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AER Reveals Updated LMP1 Engine for 2018

AER reveals new-generation LMP1 engine for privateers…

Photo: AER

AER has revealed an updated version of its LMP1 engine, which will power SMP Racing’s pair of BR1 prototypes in the FIA World Endurance Championship next season. 

The 2.4-liter V6 turbo powerplant, now known as the P60B, features “substantial technical upgrades” including updates to the high-pressure fuel system, cylinder head casting, scavenge system/oil tank, ignition system and engine calibration, according to technical director Mark Ellis.

“AER’s LMP1 engine has been in a state of constant development since its inception in 2013,” he said. “But the specific, integrated package of upgrades we’ve been working on since this past January represents a sufficient step forward that it warrants the change in nomenclature.

“The P60B incorporates improvements that make it a step up from the P60 in terms of both performance and reliability that’s required for continued success in endurance racing.”

AER engines powered both Rebellion Racing and ByKolles Racing’s LMP1 non-hybrid cars from 2014-16, with the German squad having moved to NISMO power for its truncated program this year.

Ellis said they have the capacity to support additional customers beyond SMP, which has already completed more than 1,000 miles of testing with the updated package.

“AER have since built several P60Bs in support of track-testing, as well as the 2018-2019 racing super season,” he said.

The company, meanwhile, has planned to increase its presence with a larger technical and organizational context with the introduction of its updated powerplant.

“This has been done in parallel with heavy investment in AER’s facilities in 2017, and in support of AER’s planned and future racing activities,” said Managing Director Mike Lancaster.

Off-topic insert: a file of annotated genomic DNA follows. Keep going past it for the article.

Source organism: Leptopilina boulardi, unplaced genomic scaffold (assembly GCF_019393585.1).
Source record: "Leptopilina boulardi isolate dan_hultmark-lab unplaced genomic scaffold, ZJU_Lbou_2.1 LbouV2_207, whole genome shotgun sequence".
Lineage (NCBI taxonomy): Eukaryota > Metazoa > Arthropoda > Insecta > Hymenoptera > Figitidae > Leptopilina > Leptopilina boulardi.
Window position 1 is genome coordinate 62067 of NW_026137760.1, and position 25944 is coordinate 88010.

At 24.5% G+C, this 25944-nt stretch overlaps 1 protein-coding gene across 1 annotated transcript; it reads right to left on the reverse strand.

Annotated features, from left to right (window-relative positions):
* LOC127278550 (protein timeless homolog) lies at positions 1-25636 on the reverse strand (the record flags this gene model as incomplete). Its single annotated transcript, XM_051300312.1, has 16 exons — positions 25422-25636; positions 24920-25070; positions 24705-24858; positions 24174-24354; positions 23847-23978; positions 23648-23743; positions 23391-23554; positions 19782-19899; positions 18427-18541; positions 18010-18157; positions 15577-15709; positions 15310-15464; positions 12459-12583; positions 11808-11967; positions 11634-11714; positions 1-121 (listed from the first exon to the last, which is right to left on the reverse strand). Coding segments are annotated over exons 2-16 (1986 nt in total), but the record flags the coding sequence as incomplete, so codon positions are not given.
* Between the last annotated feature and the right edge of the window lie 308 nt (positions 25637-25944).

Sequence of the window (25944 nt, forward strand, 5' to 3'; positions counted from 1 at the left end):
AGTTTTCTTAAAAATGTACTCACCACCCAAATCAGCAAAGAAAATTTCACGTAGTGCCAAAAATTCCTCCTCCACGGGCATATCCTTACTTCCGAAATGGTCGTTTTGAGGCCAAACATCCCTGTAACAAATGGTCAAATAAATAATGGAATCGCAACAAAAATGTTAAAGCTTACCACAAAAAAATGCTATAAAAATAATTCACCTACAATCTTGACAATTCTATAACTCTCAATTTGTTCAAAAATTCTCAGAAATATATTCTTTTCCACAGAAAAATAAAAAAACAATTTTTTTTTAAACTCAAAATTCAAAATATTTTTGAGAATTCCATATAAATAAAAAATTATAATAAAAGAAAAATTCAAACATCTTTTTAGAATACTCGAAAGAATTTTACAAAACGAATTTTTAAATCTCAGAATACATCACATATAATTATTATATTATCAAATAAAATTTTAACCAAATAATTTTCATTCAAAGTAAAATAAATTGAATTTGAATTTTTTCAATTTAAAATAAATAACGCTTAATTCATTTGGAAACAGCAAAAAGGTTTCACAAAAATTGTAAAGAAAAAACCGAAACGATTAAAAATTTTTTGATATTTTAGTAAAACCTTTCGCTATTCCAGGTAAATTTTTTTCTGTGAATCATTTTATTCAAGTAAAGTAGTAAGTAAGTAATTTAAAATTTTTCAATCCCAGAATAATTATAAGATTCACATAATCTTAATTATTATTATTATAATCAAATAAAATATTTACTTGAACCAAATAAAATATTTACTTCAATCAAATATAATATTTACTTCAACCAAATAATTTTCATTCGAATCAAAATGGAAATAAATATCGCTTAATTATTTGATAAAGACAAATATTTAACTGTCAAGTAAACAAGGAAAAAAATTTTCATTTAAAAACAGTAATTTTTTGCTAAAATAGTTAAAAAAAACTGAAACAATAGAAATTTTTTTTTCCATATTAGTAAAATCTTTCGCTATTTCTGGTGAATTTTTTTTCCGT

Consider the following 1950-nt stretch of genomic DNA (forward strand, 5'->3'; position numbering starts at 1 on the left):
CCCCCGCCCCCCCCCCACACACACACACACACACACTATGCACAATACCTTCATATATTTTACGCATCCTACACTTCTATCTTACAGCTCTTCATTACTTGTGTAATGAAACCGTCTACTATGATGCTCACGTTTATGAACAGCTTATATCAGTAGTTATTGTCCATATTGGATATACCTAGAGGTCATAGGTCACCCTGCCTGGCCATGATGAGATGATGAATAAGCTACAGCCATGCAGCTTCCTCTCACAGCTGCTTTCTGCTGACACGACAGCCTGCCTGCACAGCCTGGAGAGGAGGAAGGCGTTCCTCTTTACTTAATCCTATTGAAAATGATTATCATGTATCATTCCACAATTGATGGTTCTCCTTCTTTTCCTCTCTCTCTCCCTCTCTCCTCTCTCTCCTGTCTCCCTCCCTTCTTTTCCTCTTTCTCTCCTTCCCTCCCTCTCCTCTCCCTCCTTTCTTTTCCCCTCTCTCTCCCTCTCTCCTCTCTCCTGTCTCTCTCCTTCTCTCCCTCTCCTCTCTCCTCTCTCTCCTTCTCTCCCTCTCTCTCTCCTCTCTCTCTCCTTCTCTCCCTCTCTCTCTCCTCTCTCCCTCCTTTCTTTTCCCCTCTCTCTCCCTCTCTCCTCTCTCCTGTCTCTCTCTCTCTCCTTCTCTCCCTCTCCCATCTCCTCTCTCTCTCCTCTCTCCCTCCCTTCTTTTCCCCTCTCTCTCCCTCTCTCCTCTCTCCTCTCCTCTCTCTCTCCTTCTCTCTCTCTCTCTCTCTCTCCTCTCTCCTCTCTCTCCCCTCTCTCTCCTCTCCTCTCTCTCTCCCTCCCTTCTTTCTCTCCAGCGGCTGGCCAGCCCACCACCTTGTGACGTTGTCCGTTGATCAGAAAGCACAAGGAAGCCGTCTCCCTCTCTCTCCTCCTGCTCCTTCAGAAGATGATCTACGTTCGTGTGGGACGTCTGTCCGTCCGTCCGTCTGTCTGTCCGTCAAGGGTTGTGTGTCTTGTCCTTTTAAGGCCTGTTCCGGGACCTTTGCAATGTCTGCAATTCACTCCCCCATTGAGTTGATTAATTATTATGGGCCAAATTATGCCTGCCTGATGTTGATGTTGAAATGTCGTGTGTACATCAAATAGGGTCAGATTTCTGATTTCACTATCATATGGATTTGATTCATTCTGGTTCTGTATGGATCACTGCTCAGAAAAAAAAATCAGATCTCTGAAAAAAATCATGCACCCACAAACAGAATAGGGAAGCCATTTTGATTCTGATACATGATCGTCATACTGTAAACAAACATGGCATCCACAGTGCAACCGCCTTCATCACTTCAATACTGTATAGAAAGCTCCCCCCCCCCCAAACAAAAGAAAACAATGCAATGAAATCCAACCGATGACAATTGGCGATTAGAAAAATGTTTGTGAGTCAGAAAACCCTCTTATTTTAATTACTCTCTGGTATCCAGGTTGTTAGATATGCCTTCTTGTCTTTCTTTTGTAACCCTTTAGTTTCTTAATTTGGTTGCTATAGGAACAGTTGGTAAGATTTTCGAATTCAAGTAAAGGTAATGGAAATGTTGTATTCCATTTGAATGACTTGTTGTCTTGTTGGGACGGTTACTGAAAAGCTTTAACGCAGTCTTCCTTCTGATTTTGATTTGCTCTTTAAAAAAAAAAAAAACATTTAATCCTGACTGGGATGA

“All of our clients are now benefiting from this program and those benefits will only increase with the passage of time.”

John Dagys is the founder and Editor-in-Chief of Sportscar365 as well as the recently launched e-racing365 Web site for electric racing. Dagys spent eight years as a motorsports correspondent for Channel, and contributes to other publications worldwide. Contact John



  1. dave henrie

    November 18, 2017 at 2:58 am

    AER’s problems with the smaller 2.0L turbos was due to an extreme commitment by them and Mazda to reduce the weight of the engine. Twisting occurred under heavy loads and doomed many of the smaller turbo’s.
    The P1 engine never lacked for power and in the open cockpit Lolas, Showed excellent pace when the boost was increased by ALMS. In the ByKolles and to a lesser degree the Rebellions, the engine suffered reliability problems. These were said to be due to in-adequate cooling.
    Having watched the old 2L AER Dyson 675 & P2 cars take on and sometimes defeat the mighty Audi’s, I have a warm spot in my memory for the AER brand. Here is hoping they find the reliability without having to turn down the wick too far.

  2. Michael Brown

    November 18, 2017 at 10:04 am

    LOL the AEM 4 cyl turbo engines always blew up and had nothing to do with Mazda or reducing weight of the engine. They blew up before Mazda was ever involved with AER. Your last sentence wraps things up quite nicely even for someone fond of AER you already know reliability is a problem!

  3. Christophe

    November 19, 2017 at 2:46 am

    The 2.0L never had a twisting problem, the chassis did. 2016-2017 Mazda program saw one engine related failure. All other failures were team, chassis or gearbox related.

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